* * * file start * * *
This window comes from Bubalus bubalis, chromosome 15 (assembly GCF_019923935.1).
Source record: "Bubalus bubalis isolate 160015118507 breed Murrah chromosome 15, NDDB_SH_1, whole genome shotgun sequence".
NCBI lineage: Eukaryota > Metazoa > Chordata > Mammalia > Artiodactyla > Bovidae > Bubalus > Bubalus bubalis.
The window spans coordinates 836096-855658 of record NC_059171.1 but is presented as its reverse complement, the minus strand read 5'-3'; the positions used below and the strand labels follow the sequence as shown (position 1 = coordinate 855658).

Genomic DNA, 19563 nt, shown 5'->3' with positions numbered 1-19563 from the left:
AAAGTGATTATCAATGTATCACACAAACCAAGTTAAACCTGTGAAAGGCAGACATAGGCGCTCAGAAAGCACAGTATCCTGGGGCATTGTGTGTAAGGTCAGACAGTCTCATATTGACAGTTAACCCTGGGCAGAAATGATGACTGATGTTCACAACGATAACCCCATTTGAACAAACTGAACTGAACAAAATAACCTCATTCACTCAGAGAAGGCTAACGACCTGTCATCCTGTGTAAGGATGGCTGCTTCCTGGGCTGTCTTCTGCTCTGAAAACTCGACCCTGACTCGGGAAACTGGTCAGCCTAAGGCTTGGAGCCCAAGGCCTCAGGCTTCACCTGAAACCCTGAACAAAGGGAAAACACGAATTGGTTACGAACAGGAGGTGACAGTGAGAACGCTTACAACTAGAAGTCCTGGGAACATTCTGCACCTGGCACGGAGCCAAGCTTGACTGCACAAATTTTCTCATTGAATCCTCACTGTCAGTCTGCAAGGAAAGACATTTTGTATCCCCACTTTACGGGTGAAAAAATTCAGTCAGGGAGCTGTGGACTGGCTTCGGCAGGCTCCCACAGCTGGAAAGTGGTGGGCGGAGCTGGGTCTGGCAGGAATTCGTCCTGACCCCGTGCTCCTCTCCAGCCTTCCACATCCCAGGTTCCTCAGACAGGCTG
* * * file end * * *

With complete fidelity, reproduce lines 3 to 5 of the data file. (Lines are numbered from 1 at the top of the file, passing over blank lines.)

NCBI lineage: Eukaryota > Metazoa > Chordata > Mammalia > Artiodactyla > Bovidae > Bubalus > Bubalus bubalis.
The window spans coordinates 836096-855658 of record NC_059171.1 but is presented as its reverse complement, the minus strand read 5'-3'; the positions used below and the strand labels follow the sequence as shown (position 1 = coordinate 855658).

Genomic DNA, 19563 nt, shown 5'->3' with positions numbered 1-19563 from the left: